This article is an introduction to the general processes and basic steps of how to use mustard cover crops to reduce soil borne diseases, such as Plectosporium, in pumpkin. Research using mustard plants to naturally biofumigate soil to allow for more normal yield and fruit quality, has been conducted in several states and Canada, sometimes with mixed results. The results of this trial will be released in a report later in the season.
The field intentionally selected for this trial was cropped to pumpkin in 2018 and exhibited high amounts of Plectorsporium infections on both plant and fruit. The general recommendation for a field infested with this disease would be to rotate away from cucurbits for 3-5 years. Instead of rotation, we are investigating the use of biofumigation as a means to reduce disease incidence.
In mid-April when conditions were suitable for direct seeding, Pacific Gold (6lb/A), Caliente 199 (10lb/A), and a 50/50 blend of the two were drilled into plots at the Western Ag Research Station in South Charleston. Prior to seeding, 100 lb/A of urea and 34 lb/A ammonium sulfate were broadcast and incorporated to increase the biomass and glucosinolate levels of the cover crop. Glucosinolates are the compounds responsible for the biofumigation effect and are released when the mustard plant tissue is macerated and incorporated into the soil. The production of these compounds peak during flowering.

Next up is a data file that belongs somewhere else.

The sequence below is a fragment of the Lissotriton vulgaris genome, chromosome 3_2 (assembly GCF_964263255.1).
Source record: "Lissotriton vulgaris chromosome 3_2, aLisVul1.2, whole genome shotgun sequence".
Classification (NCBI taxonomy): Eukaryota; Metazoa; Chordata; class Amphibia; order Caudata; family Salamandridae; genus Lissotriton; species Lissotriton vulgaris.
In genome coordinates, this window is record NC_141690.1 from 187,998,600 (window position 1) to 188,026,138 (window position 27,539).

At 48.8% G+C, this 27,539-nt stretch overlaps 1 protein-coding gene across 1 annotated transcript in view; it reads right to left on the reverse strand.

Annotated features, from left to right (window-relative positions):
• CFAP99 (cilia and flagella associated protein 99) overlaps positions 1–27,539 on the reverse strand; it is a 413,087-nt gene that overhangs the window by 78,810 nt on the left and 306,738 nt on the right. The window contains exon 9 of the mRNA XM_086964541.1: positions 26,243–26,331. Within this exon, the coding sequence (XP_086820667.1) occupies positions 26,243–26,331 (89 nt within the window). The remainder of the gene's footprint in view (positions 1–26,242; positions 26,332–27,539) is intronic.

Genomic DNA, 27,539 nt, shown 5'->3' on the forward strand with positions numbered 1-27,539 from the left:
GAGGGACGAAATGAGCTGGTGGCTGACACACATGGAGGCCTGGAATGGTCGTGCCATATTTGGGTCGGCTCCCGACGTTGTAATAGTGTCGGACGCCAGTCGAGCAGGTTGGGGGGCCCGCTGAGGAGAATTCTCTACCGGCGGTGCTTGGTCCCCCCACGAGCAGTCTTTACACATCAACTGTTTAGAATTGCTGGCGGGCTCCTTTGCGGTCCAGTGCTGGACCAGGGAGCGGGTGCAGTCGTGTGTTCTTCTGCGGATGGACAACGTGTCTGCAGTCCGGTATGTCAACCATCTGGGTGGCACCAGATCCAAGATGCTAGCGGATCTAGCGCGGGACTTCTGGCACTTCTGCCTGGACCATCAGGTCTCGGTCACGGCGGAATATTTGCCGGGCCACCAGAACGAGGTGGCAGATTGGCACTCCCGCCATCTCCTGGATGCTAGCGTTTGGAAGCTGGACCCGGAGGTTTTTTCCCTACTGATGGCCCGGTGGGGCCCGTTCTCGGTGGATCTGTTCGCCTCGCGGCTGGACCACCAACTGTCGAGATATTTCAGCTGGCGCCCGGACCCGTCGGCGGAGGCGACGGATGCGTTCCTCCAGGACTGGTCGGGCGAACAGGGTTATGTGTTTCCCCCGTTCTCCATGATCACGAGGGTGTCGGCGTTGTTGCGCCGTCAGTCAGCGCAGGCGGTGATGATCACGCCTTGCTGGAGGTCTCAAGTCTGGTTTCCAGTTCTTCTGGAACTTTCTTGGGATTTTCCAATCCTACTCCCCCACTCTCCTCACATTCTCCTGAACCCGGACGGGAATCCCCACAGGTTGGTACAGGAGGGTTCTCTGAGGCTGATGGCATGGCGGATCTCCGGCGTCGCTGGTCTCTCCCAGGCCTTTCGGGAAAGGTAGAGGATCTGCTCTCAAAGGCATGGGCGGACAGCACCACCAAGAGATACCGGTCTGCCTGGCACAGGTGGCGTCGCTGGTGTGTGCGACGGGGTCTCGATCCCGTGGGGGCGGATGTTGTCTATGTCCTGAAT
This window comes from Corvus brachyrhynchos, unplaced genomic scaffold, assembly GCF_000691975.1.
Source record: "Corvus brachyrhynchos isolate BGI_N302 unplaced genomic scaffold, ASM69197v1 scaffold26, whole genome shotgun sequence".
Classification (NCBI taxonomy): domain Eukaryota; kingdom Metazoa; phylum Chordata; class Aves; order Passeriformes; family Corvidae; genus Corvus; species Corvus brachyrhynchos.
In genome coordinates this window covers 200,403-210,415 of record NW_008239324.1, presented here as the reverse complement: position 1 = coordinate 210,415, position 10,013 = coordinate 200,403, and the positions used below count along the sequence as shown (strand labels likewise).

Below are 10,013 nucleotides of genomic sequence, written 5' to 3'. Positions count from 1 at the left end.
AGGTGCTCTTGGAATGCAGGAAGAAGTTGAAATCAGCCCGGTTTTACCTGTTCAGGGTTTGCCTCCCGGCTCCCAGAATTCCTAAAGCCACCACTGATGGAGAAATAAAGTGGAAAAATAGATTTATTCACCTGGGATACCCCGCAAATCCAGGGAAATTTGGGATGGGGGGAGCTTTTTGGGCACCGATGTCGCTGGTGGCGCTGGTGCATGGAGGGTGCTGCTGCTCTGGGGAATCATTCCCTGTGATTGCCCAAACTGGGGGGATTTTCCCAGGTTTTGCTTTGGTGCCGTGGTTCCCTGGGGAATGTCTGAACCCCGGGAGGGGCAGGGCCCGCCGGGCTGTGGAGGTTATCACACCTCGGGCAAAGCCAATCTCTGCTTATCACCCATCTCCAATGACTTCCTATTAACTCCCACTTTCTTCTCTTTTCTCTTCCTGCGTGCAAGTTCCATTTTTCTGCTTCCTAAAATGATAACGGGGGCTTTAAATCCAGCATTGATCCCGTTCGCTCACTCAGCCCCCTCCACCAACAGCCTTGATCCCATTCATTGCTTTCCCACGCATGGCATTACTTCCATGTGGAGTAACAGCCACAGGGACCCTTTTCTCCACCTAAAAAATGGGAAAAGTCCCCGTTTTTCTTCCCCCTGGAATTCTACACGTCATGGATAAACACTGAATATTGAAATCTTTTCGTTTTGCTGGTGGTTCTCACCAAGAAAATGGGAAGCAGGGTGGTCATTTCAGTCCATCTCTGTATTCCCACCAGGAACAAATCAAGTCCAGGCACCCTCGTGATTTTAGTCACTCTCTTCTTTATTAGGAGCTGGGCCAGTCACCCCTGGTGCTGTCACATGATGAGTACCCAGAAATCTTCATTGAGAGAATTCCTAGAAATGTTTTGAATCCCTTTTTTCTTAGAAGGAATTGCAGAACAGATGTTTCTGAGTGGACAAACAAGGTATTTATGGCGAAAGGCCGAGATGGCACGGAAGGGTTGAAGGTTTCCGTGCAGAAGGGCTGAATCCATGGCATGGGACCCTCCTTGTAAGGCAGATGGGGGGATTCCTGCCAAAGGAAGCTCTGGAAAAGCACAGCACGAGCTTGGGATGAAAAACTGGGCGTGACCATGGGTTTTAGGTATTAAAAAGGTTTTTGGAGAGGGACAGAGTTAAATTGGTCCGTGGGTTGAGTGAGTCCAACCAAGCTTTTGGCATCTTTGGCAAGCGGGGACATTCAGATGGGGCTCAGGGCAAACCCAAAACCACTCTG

Once peak bloom has been reached it is necessary to mow the plants, immediately followed by incorporation (such as rototilling), packing, and then sealing the soil with water. Once these steps have been performed, the glucosinolates are broken down into other compounds in the soil such as isothiocyanates, where they begin the biofumigation reactions. It is recommended to wait 7-10 days after incorporation to either direct seed or transplant. We seek to confirm the necessity of the waiting period by both seeding and transplanting pumpkins one day after incorporation; we’ll report if any negative effects are seen on the germination rate or growth of the transplants.
To hear more details about the trial and see all steps including the incorporation of mustard cover crop, watch this video posted to the OSU IPM YouTube channel: https://youtu.be/Taz-PhDphhA
If you have worked with mustard cover crops before and have any experiences positive or negative to share, please send them to me at firstname.lastname@example.org.